My students look at each of the 16 National Career Clusters in depth as well as clusters specific to their assessment results. The final project is the End of Year project, which consists of students deciding on one career of interest. The project requires students to write a report, create a presentation, and present it to their classmates.
Career exploration activities with real-life scenarios open students' eyes.
Navigator ADMS also offers optional activities that I use, and they usually give me ideas to build on so that students get the most from each lesson. As previously mentioned, I also create activities and projects to complement and reinforce the objective we are trying to achieve.
Students enjoy diving into a career and being given a scenario in which they are “living their dream” at the moment. They thrive when given the opportunity to use their imagination. This also encourages them to consider what is needed to turn their dreams into real, achievable goals.
They recognize what kinds of courses they need to take, how long it will take them to meet requirements for a particular job, how much money that education will cost them, and how much money they will potentially earn in a specific career.
A student shares her career hopes and dreams.
Students enjoy imagining the lifestyle they will live once they are adults on their own. By knowing the potential income for the career they want to pursue, they can create a mock budget to decide if they can afford the lifestyle they desire to have one day.
During this particular activity, I conduct a search of house listings in our area. The results will include an image of the home, total cost of the home, statistics on the home, and an estimated monthly house note.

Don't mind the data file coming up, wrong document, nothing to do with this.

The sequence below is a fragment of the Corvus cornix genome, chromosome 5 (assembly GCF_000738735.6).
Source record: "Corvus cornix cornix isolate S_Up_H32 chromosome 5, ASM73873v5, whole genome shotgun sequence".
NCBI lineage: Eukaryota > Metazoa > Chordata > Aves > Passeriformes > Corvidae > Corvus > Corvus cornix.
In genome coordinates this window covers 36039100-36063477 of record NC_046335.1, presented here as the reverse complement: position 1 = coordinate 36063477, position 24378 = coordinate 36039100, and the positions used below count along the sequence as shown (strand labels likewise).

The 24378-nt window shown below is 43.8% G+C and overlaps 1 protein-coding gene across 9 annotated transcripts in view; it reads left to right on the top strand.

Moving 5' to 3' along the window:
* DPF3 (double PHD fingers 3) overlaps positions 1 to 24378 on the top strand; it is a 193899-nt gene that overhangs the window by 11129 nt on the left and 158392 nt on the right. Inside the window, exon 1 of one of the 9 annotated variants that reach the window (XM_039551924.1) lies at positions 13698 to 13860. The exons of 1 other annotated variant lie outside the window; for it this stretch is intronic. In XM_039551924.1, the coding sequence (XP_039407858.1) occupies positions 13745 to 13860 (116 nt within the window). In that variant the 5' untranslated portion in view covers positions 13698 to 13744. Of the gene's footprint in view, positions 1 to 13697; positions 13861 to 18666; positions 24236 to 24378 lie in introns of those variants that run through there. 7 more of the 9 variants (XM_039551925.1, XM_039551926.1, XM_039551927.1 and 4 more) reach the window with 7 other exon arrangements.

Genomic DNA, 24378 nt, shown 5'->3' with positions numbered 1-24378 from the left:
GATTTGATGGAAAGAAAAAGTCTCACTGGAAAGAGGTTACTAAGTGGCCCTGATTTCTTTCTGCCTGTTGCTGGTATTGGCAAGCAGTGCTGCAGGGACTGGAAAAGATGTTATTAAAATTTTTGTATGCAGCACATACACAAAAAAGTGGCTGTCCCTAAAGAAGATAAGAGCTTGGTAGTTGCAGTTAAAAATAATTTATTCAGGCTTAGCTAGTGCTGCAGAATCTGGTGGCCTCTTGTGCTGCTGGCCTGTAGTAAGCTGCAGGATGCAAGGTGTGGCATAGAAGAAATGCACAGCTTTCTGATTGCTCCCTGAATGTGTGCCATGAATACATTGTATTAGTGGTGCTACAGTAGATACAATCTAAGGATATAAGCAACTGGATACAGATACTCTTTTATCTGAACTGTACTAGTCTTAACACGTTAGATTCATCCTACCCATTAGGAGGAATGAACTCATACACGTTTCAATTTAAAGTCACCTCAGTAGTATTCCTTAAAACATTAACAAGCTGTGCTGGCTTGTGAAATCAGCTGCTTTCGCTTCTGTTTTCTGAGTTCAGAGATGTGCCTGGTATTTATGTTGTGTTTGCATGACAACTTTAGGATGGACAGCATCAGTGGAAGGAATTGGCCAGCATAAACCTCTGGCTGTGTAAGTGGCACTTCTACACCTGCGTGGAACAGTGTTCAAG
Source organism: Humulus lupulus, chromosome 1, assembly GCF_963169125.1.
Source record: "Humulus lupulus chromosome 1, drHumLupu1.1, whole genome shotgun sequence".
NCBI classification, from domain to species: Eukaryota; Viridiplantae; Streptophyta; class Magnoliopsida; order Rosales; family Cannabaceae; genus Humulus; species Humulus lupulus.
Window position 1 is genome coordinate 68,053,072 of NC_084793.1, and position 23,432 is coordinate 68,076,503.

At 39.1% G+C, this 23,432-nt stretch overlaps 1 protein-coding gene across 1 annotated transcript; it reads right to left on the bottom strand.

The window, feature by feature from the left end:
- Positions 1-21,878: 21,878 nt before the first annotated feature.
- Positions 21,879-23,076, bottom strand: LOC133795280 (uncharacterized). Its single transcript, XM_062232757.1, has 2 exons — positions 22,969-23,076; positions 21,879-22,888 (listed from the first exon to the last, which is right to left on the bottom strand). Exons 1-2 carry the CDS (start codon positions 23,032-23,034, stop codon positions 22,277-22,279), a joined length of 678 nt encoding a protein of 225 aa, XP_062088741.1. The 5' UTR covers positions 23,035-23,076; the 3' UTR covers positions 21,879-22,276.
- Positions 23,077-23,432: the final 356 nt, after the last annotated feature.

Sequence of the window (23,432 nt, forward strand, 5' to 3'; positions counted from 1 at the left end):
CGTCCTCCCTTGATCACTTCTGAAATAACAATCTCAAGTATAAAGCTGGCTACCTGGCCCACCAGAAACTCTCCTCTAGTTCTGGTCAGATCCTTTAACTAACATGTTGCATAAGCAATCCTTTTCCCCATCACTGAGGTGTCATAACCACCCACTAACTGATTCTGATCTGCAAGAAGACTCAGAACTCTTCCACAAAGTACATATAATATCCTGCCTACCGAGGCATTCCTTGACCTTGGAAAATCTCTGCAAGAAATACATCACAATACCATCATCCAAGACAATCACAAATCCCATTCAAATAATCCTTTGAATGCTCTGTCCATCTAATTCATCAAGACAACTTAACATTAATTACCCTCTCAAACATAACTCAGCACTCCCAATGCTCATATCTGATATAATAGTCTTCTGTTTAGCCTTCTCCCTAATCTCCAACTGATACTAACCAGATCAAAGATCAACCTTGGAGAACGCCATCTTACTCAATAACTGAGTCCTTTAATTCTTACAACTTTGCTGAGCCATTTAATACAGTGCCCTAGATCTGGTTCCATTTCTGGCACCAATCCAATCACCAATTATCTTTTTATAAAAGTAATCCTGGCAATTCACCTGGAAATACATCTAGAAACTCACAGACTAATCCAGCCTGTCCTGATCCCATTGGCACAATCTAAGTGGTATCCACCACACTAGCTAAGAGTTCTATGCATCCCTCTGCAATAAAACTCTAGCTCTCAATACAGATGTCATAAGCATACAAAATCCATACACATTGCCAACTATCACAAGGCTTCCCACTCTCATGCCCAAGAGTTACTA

Students are always awakened by the reality of what they will be able to afford based on a specific career. One student learned she would need to do more with her life so she “wouldn’t be sleeping on an air mattress in a classmate’s yard.”
It was very eye-opening for her as well as others. Of all the lessons I teach, this particular activity is very real to them and has the most impact.
Career exploration is critical to the success of each student beyond high school.
If my students were not allowed to explore career options, the outcome of their lives could be very different.
Career exploration is so valuable and it is critical to the success of each student beyond high school. We want our students to succeed – not only in our classroom, but in their lives beyond school.
About the Author
Kari Wall is a CTE instructor for the West Baton Rouge Parish Schools in Louisiana. She teaches Business Computer Applications and Journey to Careers at the middle school level for high school credit. She also teaches computer literacy courses for students in grades five through seven. Kari is a certified Microsoft Office Specialist. She holds a bachelor’s degree in business education with an additional certification in English from McNeese State University.
- best practices
- career guidance classroom activities